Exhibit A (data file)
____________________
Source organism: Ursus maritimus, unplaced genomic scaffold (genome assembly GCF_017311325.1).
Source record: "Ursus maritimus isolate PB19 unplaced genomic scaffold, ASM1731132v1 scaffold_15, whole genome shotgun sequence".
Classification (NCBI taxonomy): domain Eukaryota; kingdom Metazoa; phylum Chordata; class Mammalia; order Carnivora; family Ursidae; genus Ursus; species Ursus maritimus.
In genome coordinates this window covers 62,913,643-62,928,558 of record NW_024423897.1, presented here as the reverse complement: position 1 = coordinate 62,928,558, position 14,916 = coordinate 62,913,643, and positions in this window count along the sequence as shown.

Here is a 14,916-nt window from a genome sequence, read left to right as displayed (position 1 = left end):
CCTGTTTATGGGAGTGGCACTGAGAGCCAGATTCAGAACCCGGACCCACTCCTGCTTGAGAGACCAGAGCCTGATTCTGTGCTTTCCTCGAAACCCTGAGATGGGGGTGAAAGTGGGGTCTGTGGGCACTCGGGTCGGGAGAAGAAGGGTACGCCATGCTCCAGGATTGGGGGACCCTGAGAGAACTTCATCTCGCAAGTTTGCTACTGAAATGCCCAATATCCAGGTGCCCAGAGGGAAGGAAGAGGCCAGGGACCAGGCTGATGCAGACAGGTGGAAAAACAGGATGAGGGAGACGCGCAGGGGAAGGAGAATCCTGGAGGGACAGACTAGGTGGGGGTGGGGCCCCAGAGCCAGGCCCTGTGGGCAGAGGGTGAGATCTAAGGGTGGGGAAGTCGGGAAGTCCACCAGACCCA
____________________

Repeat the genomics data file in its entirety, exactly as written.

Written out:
Source organism: Ursus maritimus, unplaced genomic scaffold (genome assembly GCF_017311325.1).
Source record: "Ursus maritimus isolate PB19 unplaced genomic scaffold, ASM1731132v1 scaffold_15, whole genome shotgun sequence".
Classification (NCBI taxonomy): domain Eukaryota; kingdom Metazoa; phylum Chordata; class Mammalia; order Carnivora; family Ursidae; genus Ursus; species Ursus maritimus.
In genome coordinates this window covers 62,913,643-62,928,558 of record NW_024423897.1, presented here as the reverse complement: position 1 = coordinate 62,928,558, position 14,916 = coordinate 62,913,643, and positions in this window count along the sequence as shown.

Here is a 14,916-nt window from a genome sequence, read left to right as displayed (position 1 = left end):
CCTGTTTATGGGAGTGGCACTGAGAGCCAGATTCAGAACCCGGACCCACTCCTGCTTGAGAGACCAGAGCCTGATTCTGTGCTTTCCTCGAAACCCTGAGATGGGGGTGAAAGTGGGGTCTGTGGGCACTCGGGTCGGGAGAAGAAGGGTACGCCATGCTCCAGGATTGGGGGACCCTGAGAGAACTTCATCTCGCAAGTTTGCTACTGAAATGCCCAATATCCAGGTGCCCAGAGGGAAGGAAGAGGCCAGGGACCAGGCTGATGCAGACAGGTGGAAAAACAGGATGAGGGAGACGCGCAGGGGAAGGAGAATCCTGGAGGGACAGACTAGGTGGGGGTGGGGCCCCAGAGCCAGGCCCTGTGGGCAGAGGGTGAGATCTAAGGGTGGGGAAGTCGGGAAGTCCACCAGACCCA